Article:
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Re: Free Software and the New Sexism
Re: Free Software and the New Sexism
Mon, 28 Aug 2023 16:24:25 +0100
On Mon, 28 Aug 2023 at 05:40, Jacob Bachmeyer <email@example.com> wrote:
The fundamental problem here is that all of the issues these CoC
documents are supposed to address are entirely off-topic and
inappropriate in a software development context. Sexism, racism,
whatever-ism-of-the-day are all irrelevant because discussions are
supposed to focus on the /software/ instead of on the /people/ writing
the software. Yes, your patch proposing to add "sex" to Guix's CoC was
wrong, but the CoC itself is wrong in the same way as your patch: none
of those issues are relevant.
Put another way, on the Internet, to other users, you are not a person,
you are a stream of messages. More idealistically, on the Internet,
/you/ /are/ /your/ /ideas/.
There is something wonderfully aspirational about this utopian and
well-intentioned approach. Unfortunately however, personally I don't
see how it can ever work, because we don't cease to be human beings or
lose all human context when we move our communication and
collaboration online. In fact, there is overwhelming evidence that
moving communication online tends to /increase/ unkind behaviour and
therefore the need for kindness and communication guidelines.
Some may agree with this but still contend that it is outside the
scope of Free Software or GNU. However there seem to be
- If it was out of scope, the GNU Kind Communications Guidelines would
not have been written.
- Whilst Free Software can exist as a pure, abstract concept, GNU and
other Free Software communities consist of people, all of whom have
our own biases and communication styles.
- Copyleft and other Free Software licenses do not and cannot exist in
a vacuum, and indeed are built on and enforced by the socio-legal
construct of copyright.
Similarly, whilst arguments along the lines of "if you don't like the
community, you are free to fork the software and/or build your own
community" are (marvellously) true, they ignore the pragmatic reality
that as a movement we are generally stronger together through
economies of scale, rather than fragmented into siloes. The freedoms
granted by Free Software are a wonderful baseline, but that doesn't
mean we shouldn't aim higher. Communication guidelines can help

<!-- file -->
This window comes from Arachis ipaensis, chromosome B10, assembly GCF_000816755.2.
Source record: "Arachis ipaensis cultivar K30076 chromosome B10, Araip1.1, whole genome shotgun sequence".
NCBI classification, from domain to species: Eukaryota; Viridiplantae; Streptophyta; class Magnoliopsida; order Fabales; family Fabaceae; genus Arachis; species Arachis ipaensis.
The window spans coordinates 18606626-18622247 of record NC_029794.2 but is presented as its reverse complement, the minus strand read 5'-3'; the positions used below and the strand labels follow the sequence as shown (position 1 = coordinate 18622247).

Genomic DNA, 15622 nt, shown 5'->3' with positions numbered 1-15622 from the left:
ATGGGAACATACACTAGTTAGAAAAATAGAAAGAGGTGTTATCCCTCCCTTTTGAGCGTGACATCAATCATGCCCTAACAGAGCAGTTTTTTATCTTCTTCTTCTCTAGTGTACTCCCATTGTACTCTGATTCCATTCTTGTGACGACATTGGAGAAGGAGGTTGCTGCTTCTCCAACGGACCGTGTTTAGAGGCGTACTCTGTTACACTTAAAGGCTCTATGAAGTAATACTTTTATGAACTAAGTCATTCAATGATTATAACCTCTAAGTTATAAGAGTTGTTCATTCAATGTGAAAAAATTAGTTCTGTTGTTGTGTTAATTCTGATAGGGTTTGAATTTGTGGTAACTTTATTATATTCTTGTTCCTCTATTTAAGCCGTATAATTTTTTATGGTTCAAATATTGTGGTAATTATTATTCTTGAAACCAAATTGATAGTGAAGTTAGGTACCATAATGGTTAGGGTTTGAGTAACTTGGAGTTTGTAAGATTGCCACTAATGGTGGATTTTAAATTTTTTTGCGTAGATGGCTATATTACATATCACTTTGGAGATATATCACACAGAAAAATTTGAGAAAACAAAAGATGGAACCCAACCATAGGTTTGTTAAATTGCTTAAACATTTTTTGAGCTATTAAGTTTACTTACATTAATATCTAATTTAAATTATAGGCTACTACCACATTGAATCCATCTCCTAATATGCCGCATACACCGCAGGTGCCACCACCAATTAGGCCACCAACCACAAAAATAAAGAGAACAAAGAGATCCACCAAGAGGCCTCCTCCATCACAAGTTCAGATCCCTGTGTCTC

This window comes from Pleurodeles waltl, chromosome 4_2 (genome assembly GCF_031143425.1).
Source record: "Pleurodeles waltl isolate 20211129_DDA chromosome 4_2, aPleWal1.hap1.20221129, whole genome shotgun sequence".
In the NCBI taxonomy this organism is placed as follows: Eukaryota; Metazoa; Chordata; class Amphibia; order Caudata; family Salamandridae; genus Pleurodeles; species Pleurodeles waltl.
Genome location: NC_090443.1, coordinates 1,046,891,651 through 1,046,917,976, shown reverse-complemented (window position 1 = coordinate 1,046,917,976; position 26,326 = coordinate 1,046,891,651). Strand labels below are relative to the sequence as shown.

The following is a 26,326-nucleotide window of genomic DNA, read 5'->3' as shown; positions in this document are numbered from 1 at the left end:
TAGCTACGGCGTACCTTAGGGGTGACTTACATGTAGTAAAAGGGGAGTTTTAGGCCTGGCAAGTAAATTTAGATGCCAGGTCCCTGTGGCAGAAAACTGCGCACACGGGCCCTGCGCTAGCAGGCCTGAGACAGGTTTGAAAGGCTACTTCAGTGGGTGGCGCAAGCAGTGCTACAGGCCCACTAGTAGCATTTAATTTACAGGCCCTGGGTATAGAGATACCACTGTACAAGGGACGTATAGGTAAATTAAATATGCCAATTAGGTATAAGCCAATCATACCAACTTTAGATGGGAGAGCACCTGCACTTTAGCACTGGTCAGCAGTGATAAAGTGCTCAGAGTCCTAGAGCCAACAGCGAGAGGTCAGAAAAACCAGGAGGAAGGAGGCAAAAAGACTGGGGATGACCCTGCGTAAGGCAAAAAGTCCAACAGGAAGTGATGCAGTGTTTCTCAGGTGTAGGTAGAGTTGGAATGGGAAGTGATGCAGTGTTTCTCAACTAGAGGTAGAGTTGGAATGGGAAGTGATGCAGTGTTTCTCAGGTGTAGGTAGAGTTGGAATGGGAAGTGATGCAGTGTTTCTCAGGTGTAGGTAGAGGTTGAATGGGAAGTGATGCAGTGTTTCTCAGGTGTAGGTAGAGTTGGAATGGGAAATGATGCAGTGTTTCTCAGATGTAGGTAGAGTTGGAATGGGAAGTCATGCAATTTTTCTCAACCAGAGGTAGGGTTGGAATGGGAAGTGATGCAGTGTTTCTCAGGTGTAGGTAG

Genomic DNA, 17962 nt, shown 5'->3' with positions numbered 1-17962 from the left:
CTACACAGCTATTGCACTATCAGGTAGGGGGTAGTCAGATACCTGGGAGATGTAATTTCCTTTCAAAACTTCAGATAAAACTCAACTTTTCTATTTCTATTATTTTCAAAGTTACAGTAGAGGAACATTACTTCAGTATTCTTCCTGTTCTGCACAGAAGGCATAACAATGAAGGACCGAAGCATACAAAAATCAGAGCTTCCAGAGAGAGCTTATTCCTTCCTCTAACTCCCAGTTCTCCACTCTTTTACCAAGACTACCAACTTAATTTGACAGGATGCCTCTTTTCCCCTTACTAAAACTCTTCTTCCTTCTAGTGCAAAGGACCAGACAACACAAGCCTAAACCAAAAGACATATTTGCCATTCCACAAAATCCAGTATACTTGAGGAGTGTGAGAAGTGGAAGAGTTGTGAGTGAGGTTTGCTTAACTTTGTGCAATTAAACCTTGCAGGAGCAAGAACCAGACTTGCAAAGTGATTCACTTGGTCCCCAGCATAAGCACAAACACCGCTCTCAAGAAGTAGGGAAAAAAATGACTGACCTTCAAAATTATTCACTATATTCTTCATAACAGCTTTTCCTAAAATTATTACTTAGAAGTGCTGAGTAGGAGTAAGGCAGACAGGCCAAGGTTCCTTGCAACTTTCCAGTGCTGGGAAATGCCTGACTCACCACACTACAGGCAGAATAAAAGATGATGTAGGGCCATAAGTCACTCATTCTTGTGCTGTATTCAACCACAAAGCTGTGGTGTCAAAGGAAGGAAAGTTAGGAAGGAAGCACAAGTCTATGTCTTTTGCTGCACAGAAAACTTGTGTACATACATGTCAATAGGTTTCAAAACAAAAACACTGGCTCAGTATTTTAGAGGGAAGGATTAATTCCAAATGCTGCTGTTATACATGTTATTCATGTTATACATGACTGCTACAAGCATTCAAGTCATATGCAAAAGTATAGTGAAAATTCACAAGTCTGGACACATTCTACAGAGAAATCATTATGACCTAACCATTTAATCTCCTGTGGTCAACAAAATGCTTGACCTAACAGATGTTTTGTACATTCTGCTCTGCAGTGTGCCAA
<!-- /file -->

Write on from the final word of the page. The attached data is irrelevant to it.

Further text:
prevent unnecessary fragmentation.
Efforts to thwart that, efforts to carry real-world baggage into the
Internet space, are, put simply, /wrong/
Maybe that is true for deliberate efforts, but given that it is
impossible for human beings to entirely divorce themselves from their
baggage in the Internet space, realistically we need systems for
dealing with it.
The crux of this particular debate seems to be whether it is possible
to support one group of people without discriminating against another.
Personally I think it /should/ be, /regardless/ of the group(s) in
question, and that doing that should obviate or at least minimise any
conflict. Indeed, that is why I like the neutral words "any other
demographic characteristics" in the first sentence of the GNU Kind
"The GNU Project encourages contributions from anyone who wishes
to advance the development of the GNU system, regardless of [...]
any other demographic characteristics"
Perhaps it would have been better if the "[...]" words I trimmed were
not present and it just read "regardless of any demographic
characteristics", because there is an argument that mentioning certain
demographic distinctions may introduce biases against other
distinctions not mentioned.
That said, this last point is much more philosophical in nature,
possibly getting off-topic for this list, and certainly a rabbit-hole,
so I won't continue down that avenue here. Please let's all just be
kind to each other and assume good faith?
Re: Free Software and the New Sexism, DJ Delorie, 2023/08/27
Re: Free Software and the New Sexism, dick, 2023/08/27
Re: Free Software and the New Sexism, Jacob Bachmeyer, 2023/08/28
Re: Free Software and the New Sexism, Parodper, 2023/08/28
- Re: Free Software and the New Sexism, (continued)